Hepatitis C, or HCV, is a virus that infects the liver and frequently becomes a chronic disease, creating long term inflammation in the liver. It spreads from person to person through blood contact.
Most patients with HCV have no symptoms. The disease when unchecked can eventually cause liver scarring, or ‘cirrhosis’, that eventually leads to symptoms of yellowing of the eyes and skin (or jaundice), easy bleeding, or swelling in the legs and ankles.
How do patients get the disease?
Since HCV spreads through blood contact, exposure can occur with sharing drug needles, use of infected needles for tattooing or piercing, having sex with an infected person, sharing razors or other objects that have blood on them, getting a blood transfusion prior to 1990 (when blood screening was changed), or being born to a hepatitis C infected mother. Unlike other hepatitis viruses, A or B, there is no vaccine for hepatitis C.
Diagnosis of Hepatitis C
Testing for chronic HCV is often done in patients who have evidence of liver disease on abnormal blood test, physical exam findings, or imaging of the liver. In addition, screening for HCV is performed in patients who have had a past blood exposure such as those described above.
Simple blood tests can show if a patient has the disease and which type of HCV is present. There are 6 main ‘genotypes’, or subtypes of HCV. A hepatitis C ‘antibody’ only indicates prior exposure to the disease, while an HCV ‘viral load’, or count of the number of virus copies in the blood, proves chronic infection. Liver imaging such as an ultrasound is done to find any obvious liver damage. Sometimes a liver biopsy or needle sample of the liver is ordered to determine home much liver disease is present.
How is Hepatitis C treated?
Many factors determine the best way to treat a patient’s disease. Existing liver damage or cirrhosis, genotype and viral count, and whether a patient has had prior treatment can all affect what medications are used and how long they are taken. In the past, treatment options were limited to only a few medications, typically a daily pill called ribavirin and a weekly injection called interferon. This regimen could last up to 1 year, was only partially effective, and had many side effects.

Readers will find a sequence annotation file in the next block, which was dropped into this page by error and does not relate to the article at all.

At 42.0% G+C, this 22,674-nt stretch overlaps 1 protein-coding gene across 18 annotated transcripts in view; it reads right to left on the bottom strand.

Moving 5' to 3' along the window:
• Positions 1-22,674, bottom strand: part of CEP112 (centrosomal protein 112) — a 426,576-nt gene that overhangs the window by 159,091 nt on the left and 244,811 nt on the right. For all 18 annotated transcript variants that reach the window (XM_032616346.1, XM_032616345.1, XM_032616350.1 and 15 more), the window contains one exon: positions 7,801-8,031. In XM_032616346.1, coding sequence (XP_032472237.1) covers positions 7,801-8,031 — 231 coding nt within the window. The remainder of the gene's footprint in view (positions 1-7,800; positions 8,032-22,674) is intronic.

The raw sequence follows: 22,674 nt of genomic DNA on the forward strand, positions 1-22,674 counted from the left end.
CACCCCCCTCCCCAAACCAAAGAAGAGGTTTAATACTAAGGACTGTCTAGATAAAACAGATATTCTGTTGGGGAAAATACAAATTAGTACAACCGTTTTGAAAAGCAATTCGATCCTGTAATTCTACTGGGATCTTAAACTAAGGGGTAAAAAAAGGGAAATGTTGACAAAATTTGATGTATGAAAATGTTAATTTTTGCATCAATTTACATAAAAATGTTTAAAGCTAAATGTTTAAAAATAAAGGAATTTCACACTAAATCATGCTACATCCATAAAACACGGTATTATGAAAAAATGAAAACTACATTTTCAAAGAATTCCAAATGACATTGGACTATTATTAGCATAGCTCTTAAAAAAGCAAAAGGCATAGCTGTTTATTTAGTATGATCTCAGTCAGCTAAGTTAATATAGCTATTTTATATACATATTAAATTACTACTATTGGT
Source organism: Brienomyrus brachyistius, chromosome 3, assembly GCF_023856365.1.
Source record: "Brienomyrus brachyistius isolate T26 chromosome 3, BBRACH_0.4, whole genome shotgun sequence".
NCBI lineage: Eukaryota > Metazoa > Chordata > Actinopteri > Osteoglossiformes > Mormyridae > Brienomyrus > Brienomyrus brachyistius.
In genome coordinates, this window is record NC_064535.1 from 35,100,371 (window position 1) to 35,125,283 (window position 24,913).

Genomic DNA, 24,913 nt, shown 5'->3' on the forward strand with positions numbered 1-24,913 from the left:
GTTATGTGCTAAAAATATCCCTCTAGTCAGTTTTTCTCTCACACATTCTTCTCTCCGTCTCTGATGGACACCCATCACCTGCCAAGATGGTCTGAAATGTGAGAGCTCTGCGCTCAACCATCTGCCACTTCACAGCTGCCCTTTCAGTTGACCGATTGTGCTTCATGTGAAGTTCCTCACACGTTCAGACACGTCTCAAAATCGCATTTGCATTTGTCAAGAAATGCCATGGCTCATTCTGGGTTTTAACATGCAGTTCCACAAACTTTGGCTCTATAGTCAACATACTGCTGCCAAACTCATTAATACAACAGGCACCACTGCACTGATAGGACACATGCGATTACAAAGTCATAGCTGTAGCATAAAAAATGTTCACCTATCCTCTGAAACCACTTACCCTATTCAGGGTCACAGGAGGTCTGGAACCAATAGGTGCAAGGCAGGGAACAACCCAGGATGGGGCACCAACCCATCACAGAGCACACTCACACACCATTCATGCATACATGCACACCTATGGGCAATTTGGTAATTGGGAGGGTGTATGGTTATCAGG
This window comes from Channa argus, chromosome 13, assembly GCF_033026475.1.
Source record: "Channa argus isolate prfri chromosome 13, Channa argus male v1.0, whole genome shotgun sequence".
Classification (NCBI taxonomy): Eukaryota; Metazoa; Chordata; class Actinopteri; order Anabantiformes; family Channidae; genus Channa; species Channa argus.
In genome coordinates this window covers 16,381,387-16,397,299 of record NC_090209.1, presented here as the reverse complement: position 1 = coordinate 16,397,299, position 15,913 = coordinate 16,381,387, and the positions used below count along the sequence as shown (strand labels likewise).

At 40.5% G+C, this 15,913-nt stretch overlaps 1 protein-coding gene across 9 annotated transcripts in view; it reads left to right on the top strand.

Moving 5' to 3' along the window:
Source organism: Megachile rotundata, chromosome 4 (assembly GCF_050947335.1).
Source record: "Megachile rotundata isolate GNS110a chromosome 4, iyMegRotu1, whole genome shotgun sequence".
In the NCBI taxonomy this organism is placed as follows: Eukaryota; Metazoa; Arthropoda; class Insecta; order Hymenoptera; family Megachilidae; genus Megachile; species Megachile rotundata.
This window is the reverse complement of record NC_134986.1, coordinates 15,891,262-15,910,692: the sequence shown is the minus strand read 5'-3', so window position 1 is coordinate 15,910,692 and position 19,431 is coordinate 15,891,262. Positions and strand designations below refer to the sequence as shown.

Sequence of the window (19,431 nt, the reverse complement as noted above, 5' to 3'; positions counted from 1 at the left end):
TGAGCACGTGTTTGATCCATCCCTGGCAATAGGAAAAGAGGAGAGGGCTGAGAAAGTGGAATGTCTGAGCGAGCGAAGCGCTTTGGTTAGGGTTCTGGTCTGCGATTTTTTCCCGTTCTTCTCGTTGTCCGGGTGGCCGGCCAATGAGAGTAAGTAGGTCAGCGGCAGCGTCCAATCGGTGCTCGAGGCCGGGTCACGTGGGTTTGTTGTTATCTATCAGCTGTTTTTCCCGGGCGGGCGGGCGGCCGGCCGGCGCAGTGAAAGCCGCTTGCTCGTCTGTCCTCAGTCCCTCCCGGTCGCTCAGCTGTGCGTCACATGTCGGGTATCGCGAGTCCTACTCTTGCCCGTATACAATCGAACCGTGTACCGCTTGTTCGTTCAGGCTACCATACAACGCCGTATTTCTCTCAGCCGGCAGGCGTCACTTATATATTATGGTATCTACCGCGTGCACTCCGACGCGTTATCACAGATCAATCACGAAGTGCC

In the past few years there has been significant advances in hepatitis C therapy as many new medications have been proven to be effective against the disease. Most newer treatment regimens now include only pills and do not require injections, have few if any significant side effects, are taken for shorter periods of time, and can be more than 90% effective at eliminating the disease.
Some treatments can now be as short as 2 months.*Disclaimer: Information on the Hunterdon Gastroenterology Associates website: is not provided as medical advice does not establish a doctor-patient or other relationship is not intended nor should be assumed to guarantee a specific result Our goals are to provide people with meaningful information to make informed decisions about their health and health care. Hunterdon Gastroenterology Associates and its affiliated component organizations aspire to deliver consistent high quality medical care to all patients and to continually improve its quality of care as evolving technology and medical knowledge permits.
It is important to review a patient’s other medications prior to starting therapy to avoid drug interactions. It is also important not to skip daily doses of medications as this can reduce the chance of cure. While a patient is treated, regular lab tests are monitored to confirm adequate response to therapy. These tests are repeated months after treatment is complete to confirm cure of the disease.
Common Hepatitis C medications:
Be proactive about your health and make your appointment to be screened today!